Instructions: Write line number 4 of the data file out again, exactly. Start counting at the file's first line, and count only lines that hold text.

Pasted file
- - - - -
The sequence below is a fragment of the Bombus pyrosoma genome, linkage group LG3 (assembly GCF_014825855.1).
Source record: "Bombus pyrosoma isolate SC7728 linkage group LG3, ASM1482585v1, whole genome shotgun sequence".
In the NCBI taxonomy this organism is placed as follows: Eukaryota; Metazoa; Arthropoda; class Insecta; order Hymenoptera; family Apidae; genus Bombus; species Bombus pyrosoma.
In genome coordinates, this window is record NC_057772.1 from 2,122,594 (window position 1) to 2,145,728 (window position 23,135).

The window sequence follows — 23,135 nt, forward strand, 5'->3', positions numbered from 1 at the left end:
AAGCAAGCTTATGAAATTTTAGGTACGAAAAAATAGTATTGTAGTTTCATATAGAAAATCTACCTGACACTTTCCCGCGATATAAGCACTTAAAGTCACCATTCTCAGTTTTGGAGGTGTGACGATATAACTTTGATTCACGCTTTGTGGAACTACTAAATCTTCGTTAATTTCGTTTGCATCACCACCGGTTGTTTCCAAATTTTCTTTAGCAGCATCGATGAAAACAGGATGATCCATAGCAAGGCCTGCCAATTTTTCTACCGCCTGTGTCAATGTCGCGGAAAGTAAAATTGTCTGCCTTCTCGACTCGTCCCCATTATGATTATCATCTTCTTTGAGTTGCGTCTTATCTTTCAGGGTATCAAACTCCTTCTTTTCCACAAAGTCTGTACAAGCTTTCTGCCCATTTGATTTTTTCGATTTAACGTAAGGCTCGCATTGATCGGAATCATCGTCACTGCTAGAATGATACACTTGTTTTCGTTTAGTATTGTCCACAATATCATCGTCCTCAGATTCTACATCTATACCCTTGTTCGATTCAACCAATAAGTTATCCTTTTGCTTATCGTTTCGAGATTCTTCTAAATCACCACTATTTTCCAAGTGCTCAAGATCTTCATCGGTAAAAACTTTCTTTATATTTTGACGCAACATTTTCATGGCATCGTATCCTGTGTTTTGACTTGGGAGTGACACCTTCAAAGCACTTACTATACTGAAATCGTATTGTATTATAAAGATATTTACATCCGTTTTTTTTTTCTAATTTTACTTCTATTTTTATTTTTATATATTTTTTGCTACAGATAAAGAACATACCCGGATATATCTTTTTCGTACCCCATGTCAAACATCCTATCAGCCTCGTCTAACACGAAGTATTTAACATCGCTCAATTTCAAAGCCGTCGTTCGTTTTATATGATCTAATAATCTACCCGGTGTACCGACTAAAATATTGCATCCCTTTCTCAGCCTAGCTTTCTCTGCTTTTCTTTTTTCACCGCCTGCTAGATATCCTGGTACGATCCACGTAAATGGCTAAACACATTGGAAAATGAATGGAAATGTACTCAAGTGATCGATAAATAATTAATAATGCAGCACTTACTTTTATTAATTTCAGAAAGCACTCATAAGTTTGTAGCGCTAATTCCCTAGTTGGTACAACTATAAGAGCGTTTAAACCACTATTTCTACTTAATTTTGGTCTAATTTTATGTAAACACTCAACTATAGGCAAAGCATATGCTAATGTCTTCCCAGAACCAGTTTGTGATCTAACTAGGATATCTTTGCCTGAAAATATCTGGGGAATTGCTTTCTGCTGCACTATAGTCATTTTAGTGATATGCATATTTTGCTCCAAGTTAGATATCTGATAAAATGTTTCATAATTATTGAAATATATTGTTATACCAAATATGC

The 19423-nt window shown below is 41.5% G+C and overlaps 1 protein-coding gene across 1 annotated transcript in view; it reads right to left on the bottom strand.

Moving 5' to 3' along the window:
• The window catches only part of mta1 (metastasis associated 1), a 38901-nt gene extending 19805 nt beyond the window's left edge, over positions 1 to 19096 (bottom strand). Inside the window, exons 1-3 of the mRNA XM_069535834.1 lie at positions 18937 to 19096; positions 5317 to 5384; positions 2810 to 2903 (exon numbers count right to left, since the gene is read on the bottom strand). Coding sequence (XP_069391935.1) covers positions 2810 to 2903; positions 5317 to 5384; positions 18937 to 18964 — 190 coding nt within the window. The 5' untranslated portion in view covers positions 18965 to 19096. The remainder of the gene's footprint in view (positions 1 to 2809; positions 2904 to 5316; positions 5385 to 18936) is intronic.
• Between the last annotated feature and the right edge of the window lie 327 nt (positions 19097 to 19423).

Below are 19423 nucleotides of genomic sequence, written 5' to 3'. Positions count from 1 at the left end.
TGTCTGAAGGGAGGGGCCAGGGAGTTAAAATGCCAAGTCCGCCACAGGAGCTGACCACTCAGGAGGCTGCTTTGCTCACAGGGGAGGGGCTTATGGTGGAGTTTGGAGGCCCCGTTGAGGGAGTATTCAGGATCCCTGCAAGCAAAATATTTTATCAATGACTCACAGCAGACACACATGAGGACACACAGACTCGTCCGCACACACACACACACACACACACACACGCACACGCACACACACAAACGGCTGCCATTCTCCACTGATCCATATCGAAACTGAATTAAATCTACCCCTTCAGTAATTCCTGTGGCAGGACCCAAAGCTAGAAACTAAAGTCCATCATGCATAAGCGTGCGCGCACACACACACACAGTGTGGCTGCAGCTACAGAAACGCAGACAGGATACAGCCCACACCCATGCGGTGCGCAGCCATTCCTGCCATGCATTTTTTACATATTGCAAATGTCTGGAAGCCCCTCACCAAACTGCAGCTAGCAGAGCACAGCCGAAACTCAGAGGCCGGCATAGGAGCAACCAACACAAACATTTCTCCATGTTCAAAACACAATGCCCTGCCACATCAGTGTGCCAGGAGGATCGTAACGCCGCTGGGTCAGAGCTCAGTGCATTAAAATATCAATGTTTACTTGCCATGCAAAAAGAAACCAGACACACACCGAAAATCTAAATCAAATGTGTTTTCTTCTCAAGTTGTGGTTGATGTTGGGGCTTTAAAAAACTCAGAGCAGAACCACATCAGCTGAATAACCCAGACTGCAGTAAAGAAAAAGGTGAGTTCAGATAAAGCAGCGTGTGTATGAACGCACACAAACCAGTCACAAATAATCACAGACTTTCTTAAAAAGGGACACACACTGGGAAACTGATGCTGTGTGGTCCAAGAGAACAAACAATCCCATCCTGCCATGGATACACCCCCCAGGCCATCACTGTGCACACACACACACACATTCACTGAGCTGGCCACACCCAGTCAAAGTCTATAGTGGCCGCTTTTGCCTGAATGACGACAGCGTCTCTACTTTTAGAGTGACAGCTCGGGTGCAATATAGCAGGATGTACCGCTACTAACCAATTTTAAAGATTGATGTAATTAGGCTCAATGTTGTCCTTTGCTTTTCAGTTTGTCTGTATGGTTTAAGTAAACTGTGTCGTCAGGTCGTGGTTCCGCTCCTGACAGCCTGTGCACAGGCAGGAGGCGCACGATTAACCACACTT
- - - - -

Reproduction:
In genome coordinates, this window is record NC_057772.1 from 2,122,594 (window position 1) to 2,145,728 (window position 23,135).